Friday, January 11, 2013

Utilitarians Embracing Nihilism

2013 is the 150th anniversary of the publication of the book Utilitarianism, by the British philosopher John Stuart Mill. Since this philosophy inspires much of public policy in Western countries, MercatorNet hopes to publish a number of reflections to mark the occasion. This week: what sado-masochists are getting up to at Harvard.

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Utilitarianism is a broad church which admits parishioners of varying persuasions and degrees of fervour. But there are two pillars to which all subscribe, one for society and the other for individuals.

The first is the famous maxim, “the greatest good for the greatest number”. John Stuart Mill modified this primitive calculus of pleasure and pain to take into account the pleasures of the intellect. In his well-known words, "it is better to be a human being dissatisfied than a pig satisfied”. But the broad sweep of the utilitarian doctrine is still the same: good consequences make good actions. It gives ethical cover to pragmatic politicians when they use 50 percent of votes plus one to turn immoral actions into moral ones.

The second pillar is that we should be free to do whatever we want – always provided that we do not harm anyone else in the process. Mill expressed it very eloquently in his other classic, On Liberty:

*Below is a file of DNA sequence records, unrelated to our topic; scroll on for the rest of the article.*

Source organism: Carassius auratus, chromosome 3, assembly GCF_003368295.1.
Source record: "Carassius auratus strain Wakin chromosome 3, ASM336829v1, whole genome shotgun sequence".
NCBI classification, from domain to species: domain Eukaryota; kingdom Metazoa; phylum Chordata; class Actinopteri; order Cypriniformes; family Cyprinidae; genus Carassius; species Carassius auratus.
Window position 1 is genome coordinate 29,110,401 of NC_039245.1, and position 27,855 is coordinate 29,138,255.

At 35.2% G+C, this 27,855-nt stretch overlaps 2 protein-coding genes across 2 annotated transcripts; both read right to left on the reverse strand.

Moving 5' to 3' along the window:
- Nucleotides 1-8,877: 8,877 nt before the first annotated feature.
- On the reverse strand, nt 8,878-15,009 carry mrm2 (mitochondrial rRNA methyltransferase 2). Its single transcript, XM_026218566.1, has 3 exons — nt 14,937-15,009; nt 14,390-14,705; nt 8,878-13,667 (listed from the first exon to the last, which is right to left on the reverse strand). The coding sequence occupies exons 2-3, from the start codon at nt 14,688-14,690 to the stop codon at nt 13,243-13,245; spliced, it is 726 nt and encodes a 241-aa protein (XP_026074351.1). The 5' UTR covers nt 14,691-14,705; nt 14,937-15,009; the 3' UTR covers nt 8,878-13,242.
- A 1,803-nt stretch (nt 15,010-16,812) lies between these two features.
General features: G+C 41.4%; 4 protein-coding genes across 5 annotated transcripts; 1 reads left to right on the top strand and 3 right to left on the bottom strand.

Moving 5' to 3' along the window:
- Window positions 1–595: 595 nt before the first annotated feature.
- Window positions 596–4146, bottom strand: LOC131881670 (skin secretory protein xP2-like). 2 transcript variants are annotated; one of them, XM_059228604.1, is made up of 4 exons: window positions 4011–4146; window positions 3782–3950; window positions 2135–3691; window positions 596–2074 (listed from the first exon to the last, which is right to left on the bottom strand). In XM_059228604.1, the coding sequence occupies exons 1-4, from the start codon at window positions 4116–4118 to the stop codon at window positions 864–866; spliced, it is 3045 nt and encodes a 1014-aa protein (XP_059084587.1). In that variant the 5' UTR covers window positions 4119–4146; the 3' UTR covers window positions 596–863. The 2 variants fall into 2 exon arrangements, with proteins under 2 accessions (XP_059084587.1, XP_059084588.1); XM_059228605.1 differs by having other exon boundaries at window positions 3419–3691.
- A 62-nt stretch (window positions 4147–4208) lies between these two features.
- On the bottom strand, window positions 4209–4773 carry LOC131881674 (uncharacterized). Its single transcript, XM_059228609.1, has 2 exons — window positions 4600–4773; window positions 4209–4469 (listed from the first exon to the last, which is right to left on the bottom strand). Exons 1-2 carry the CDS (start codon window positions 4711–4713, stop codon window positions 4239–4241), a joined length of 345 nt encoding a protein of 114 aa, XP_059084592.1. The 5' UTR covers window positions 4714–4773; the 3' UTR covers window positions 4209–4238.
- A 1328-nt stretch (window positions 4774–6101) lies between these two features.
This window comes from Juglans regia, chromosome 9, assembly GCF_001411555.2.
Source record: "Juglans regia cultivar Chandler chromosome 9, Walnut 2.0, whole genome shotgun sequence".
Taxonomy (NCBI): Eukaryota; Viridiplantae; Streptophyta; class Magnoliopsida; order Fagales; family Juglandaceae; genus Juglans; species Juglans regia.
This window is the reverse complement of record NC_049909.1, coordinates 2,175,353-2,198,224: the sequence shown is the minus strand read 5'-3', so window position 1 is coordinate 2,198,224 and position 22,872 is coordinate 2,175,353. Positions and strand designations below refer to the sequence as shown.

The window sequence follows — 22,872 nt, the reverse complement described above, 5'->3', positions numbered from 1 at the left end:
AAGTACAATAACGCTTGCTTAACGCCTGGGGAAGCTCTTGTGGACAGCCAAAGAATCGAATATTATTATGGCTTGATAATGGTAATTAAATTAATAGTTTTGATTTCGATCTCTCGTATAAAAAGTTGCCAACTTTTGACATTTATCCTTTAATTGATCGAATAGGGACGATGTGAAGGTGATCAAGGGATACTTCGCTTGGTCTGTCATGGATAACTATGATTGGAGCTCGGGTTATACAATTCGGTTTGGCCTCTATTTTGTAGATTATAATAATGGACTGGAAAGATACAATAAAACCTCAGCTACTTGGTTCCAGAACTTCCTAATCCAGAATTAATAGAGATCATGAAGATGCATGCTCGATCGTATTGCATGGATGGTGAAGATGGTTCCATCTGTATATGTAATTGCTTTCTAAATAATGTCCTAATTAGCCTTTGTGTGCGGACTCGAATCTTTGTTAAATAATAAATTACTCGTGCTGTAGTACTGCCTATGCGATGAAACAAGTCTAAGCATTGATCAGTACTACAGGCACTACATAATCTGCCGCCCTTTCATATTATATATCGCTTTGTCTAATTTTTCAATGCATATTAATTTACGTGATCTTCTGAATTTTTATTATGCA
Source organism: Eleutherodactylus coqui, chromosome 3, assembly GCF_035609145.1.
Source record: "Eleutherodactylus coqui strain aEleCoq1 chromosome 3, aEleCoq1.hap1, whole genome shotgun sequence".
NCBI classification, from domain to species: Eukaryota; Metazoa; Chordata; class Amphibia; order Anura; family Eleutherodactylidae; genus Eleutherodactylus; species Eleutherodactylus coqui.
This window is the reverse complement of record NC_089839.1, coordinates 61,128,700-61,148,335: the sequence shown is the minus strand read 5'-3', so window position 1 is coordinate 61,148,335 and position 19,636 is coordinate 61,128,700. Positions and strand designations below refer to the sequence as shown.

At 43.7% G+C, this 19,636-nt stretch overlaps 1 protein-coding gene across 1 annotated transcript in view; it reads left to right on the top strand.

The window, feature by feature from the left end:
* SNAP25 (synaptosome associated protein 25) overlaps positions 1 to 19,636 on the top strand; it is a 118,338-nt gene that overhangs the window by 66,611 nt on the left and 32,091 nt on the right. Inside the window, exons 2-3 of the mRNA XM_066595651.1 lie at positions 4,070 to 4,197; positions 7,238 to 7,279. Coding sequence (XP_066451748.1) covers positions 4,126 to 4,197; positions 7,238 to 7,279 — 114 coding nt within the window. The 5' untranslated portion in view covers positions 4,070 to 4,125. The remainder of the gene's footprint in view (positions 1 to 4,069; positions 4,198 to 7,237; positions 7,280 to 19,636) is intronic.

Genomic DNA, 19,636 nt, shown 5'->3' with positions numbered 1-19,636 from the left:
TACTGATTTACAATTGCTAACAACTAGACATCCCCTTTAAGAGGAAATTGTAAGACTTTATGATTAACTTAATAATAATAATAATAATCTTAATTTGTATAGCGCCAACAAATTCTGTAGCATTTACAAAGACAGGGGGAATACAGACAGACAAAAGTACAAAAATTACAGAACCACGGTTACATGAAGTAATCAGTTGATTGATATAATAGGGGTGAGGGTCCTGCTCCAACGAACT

“the sole end for which mankind are warranted, individually or collectively, in interfering with the liberty of action of any of their number, is self-protection. That the only purpose for which power can be rightfully exercised over any member of a civilised community, against his will, is to prevent harm to others. His own good, either physical or moral, is not a sufficient warrant… Over himself, over his own body and mind, the individual is sovereign.”

But after 150 years, the utilitarian notions of liberty and harm are beginning to crack under the strain of their own contradictions. Exhibit A is Harvard College Munch, a club with about 30 members which was given official approval last month.

Harvard’s peculiar decision

Munch is not about midnight snacks. It is a coy term for kinky sex, principally BDSM, ie, bondage, discipline and sado-masochism. “Or, as my crude definition states, it’s tying people up, telling them to do stuff, and hitting them with things,” Michael, the anonymous founder, told The Crimson, Harvard’s student newspaper.